1 Digital Gaming
Lori Powell, Memorial University of Newfoundland
2 Definitions and background
Digital games, both commercial and educational, continue to grow in popularity in the education field (Iacovides, Aczel, Scanlon, & Woods, 2012; Panoutsopoulos, 2009; Pelletier & Oliver, 2006). They are a favorite form of play for twenty first century students (Tsai, Yu, & Hsiao, 2012) and vary in computational complexity (Papastergiou, 2009). Digital games have many qualities that align them with cognitive development theories such as situated cognition, interactional cognitive development and schema theory (Neville, Shelton, & McInnis, 2009). Elements of digital game design also align well with constructivism and constructionist learning theory (DeGrove, Bourgonjon, & Looy, 2012). Digital games operate within a multimedia environment (Cheng, Lou, Kuo, & Shih, 2013) where users interact with multi-modal texts and graphics (Iacovides et al., 2012).
Digital games can provide a virtual environment where students are not limited by physical space or hands-on access to learning materials (Busch, Conrad, & Steinicke, 2013). The creation of and engagement in digital gaming can allow for active generation of knowledge rather than passive consumption (Li, 2012). Li (2012) reported on the development of 21st century skills and enhanced understanding of curriculum when students actively engaged in digital game play and digital game creation. Sardone and Devlin-Scherer (2010) additionally asserted that digital games “offer cognitively complex situations” (p.421) that engage users in 21st century skills. The skills of “critical thinking and problem solving, teamwork and communication, creativity and innovation, and technology proficiency” (Sardone & Devlin-Scherer, 2010, p. 421) can be taught through digital gaming.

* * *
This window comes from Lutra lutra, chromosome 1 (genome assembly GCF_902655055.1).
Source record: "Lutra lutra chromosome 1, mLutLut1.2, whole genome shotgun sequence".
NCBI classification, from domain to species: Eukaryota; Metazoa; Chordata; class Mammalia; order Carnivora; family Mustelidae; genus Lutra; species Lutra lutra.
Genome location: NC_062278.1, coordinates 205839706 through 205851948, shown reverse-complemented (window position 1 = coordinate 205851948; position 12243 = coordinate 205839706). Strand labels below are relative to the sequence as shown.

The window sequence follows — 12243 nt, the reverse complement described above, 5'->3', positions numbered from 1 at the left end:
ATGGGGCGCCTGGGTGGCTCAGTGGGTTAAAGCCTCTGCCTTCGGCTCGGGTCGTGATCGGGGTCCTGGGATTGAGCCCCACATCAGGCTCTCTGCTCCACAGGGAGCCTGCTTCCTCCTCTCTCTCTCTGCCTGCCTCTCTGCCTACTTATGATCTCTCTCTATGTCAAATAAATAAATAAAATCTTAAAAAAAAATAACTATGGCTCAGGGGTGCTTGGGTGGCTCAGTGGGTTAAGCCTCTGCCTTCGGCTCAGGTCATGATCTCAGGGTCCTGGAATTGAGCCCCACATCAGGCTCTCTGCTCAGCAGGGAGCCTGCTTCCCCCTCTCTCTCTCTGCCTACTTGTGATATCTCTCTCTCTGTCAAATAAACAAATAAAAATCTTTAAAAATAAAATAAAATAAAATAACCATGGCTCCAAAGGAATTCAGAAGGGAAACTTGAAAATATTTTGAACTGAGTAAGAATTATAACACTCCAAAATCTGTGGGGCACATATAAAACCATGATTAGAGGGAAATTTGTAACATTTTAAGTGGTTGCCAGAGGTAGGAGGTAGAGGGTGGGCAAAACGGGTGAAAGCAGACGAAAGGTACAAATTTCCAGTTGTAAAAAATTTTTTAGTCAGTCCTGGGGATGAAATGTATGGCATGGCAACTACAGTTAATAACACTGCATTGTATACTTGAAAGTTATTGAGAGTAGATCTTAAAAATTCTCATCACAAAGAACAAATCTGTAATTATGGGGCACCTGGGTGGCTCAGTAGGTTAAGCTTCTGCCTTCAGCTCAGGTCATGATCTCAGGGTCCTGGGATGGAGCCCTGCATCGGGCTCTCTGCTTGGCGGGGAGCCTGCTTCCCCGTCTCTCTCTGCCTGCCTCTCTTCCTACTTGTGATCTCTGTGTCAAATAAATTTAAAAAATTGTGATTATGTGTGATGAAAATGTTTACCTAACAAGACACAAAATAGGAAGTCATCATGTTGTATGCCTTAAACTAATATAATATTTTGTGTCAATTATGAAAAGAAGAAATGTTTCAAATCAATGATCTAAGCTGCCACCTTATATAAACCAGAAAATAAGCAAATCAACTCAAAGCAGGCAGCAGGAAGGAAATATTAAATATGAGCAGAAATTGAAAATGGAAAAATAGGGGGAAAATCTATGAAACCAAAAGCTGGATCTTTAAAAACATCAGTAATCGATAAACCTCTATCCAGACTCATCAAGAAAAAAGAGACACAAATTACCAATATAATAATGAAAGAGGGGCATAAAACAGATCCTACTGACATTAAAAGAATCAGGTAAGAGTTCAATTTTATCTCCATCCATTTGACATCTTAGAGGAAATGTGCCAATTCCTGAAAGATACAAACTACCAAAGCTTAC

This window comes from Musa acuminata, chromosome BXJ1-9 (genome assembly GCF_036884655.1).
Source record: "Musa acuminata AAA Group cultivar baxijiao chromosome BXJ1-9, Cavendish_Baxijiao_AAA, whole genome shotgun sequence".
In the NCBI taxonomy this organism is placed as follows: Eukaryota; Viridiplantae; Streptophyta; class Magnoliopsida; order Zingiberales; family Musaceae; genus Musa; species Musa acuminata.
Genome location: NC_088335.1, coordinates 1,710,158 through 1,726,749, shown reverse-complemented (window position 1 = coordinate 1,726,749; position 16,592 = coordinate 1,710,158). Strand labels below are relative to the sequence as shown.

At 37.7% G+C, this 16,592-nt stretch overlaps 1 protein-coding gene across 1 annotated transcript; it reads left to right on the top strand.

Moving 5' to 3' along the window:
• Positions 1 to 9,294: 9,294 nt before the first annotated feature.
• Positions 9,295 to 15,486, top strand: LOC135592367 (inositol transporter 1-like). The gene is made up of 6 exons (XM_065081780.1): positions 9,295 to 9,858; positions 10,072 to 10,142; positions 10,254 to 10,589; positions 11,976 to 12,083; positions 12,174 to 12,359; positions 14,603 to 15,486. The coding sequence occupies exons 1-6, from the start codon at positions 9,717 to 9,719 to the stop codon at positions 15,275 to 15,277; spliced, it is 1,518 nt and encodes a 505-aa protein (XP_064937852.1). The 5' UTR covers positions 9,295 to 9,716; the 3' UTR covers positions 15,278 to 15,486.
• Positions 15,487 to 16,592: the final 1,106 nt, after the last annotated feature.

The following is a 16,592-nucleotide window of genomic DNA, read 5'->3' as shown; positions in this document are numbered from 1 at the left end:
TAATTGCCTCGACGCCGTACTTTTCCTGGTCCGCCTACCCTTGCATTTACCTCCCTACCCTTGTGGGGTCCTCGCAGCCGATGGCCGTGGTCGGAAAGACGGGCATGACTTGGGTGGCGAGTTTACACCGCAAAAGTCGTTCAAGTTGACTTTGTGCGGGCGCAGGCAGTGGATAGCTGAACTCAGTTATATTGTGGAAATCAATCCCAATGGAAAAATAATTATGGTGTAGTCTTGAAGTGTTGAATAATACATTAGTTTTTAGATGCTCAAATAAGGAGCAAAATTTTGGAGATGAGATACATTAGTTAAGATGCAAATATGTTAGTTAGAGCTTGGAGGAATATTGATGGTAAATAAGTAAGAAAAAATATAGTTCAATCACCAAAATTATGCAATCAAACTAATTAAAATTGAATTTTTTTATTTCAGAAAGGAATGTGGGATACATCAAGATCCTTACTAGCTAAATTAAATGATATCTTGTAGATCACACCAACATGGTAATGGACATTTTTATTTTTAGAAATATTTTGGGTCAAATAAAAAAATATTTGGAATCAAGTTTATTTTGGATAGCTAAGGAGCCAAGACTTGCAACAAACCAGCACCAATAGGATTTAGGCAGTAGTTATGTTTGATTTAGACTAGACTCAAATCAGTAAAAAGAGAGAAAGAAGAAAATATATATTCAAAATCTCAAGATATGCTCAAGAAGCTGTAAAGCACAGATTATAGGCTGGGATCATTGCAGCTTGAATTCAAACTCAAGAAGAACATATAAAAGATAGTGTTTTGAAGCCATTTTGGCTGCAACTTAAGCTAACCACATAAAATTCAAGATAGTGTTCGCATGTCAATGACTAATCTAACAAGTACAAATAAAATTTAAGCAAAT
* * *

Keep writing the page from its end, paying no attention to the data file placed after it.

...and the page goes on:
Digital games can prompt discussions and encourage storytelling as users identify with key gaming situations (Busch et al., 2013). Complex situations in digital games provide opportunities for users to assume roles and engage in critical thinking activities (Sardone & Devlin-Scherer, 2010). Ott and Pozzi (2012) reported increased ability of students to problem solve and “figure out original solution strategies” (p. 1015). Digital games can have a positive impact on users’ understandings of real-world situations (Yang, 2010; Panaoutsopoulos & Sampson, 2012) and immediate digital feedback can allow for deep processing of embedded content (Erhel & Jamet, 2013).